Formula One champions Ferrari could replace stand-in driver Luca Badoer if the Italian does not raise his game significantly in Belgium next weekend.
Badoer, the 38-year-old test driver making his comeback nearly a decade after his last race, struggled as a replacement for injured Brazilian Felipe Massa in Sunday's European Grand Prix.
The Italian has said he has the job until Massa returns, which may not be this season, but team boss Stefano Domenicali sounded less sure of that after Badoer was the last car to cross the line in 17th place.
"For us the first priority is to understand when Felipe Massa will come back," he told reporters. "For sure it is an important race for Luca next weekend. We are expecting a big jump from him and then we will see.
"As I have said before, Ferrari cannot be satisfied with a car in last position. That is pretty clear, but we need to consider all the circumstances and everything that has happened," said Domenicali.
Badoer, who has now started 50 races without scoring a point, picked up a reprimand and fines totalling 5,400 euros ($7,732) in Friday practice and qualified last on Saturday.
In Sunday's race he used the Ferrari's KERS energy recovery system to get up to 14th at the start but was then in a collision with Renault rookie Romain Grosjean.
He also spun and was handed a drive-through penalty for illegally crossing the white line on the pit lane exit after his pitstop.
"I think if you look behind, for sure it was a difficult weekend for him," said Domenicali.
"In terms of race pace, if you look and you compare to the other young drivers, you can make your opinion. He did a great start and then he was touched from behind so he lost a place.
"Everyone was worried this morning about his health, worried that it was not possible for him to get to the finish and that he would have to go to the hospital," said the Ferrari chief. "But he was very good.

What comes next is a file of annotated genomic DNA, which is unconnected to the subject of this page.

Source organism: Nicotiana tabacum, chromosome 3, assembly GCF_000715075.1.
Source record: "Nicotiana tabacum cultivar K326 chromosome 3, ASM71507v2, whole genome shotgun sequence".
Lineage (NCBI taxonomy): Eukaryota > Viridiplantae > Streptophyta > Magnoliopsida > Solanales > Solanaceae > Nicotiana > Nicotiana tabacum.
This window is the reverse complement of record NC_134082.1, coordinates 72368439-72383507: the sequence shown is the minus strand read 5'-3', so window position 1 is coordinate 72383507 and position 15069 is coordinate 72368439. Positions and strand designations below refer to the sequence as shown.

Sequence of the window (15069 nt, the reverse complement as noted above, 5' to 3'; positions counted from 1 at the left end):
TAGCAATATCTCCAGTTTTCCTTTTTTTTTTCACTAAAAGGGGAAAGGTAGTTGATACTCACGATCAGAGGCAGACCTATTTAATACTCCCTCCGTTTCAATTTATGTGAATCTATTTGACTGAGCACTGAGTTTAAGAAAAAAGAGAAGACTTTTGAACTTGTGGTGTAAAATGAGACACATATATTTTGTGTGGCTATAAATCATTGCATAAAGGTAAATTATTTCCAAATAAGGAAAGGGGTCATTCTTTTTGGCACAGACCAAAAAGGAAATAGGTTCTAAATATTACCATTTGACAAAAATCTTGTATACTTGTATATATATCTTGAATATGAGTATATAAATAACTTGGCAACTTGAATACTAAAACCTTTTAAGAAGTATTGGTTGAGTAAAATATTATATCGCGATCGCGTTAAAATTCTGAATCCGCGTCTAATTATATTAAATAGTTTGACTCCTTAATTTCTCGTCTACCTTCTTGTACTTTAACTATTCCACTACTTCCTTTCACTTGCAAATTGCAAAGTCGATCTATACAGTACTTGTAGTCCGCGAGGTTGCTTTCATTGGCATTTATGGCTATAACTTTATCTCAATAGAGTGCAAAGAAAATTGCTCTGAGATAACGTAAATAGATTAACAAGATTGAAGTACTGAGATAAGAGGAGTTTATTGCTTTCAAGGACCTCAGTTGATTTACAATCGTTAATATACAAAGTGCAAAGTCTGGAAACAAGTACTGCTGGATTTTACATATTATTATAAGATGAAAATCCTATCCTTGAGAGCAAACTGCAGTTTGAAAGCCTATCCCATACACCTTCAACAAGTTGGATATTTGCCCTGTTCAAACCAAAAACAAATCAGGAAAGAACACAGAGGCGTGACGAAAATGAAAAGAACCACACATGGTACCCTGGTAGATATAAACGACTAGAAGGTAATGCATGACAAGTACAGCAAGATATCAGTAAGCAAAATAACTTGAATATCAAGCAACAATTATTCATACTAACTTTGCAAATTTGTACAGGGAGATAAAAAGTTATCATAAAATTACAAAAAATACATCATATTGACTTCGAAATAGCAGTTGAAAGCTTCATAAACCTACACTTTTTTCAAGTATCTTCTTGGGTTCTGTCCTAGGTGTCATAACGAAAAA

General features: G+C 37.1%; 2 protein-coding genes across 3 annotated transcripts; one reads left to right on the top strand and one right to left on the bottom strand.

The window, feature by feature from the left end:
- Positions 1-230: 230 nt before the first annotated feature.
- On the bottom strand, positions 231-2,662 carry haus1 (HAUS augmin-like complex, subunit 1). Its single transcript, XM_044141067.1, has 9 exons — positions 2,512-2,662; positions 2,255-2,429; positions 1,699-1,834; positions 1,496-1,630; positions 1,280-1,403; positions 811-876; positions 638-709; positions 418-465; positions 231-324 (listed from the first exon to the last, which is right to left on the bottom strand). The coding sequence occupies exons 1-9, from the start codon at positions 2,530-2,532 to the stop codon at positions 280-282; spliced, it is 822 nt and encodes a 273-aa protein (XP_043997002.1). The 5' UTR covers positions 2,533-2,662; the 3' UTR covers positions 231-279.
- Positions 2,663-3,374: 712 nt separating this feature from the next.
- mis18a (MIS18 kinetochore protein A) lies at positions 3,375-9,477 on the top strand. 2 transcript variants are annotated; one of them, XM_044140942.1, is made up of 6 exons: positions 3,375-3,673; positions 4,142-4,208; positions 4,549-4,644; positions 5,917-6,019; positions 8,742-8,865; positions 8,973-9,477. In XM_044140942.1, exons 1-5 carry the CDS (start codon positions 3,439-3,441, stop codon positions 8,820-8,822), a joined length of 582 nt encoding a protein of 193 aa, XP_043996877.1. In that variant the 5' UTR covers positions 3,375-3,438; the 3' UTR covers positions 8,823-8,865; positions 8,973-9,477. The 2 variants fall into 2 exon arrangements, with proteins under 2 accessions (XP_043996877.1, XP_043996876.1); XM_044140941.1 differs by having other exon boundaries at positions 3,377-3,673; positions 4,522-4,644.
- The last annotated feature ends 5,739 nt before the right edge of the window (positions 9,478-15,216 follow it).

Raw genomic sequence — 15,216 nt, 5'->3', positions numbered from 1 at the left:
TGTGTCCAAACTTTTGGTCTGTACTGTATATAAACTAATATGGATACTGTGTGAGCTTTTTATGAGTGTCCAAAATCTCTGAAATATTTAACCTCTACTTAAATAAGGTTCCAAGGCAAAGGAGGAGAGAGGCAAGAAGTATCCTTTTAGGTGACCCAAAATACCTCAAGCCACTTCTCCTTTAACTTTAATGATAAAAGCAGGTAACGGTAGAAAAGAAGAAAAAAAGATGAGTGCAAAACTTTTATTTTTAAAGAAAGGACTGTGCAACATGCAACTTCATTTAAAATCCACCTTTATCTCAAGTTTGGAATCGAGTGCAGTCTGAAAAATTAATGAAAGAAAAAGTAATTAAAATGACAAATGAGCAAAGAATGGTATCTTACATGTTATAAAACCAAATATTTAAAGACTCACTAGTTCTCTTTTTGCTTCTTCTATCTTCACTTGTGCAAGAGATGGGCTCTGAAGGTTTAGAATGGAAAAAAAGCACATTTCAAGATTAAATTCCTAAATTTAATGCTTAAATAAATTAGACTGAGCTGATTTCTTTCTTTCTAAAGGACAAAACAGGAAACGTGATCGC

"It is just not being used to racing. I am expecting a big step next week."
Massa to fly to Miami on Friday for more checks
Ferrari's Felipe Massa will fly to the United States on Friday to see a motor racing trauma specialist as part of his recovery from the life-threatening head injuries suffered in Hungary last month.
The Formula One champions said on Sunday the Brazilian would visit neurosurgeon Steve Olvey, who was medical director of the former CART series.
Olvey played a crucial role in saving the life of Alex Zanardi in 2001 after the Italian lost both his legs in an horrific crash in Germany.
He has also worked with Formula One's governing body, the International Automobile Federation (FIA) in designing safer helmets.
"I will take my CTs (brain scans) with me and probably undergo further exams at the hospital in Miami," Massa said in a statement.
The Brazilian was struck on the head by a spring that broke free from compatriot Rubens Barrichello's Brawn car during qualifying in Budapest.
He watched from his bed in Sao Paulo on Sunday as Barrichello won the European Grand Prix in Valencia, the 37-year-old former Ferrari driver's first win in nearly five years.
Massa said he had called Barrichello, who carried a message to his compatriot on his helmet, to congratulate him as well as talking to Ferrari boss Stefano Domenicali and president Luca di Montezemolo.
"I was with my fingers crossed all the time, expecting a victory that could keep the Brazilian domination in Valencia," said Massa, last year's winner in the city from pole position.
"Rubens did a fantastic job today. I was checking his lap times and I'm sure he could win even without (Lewis) Hamilton's McLaren problem," he added.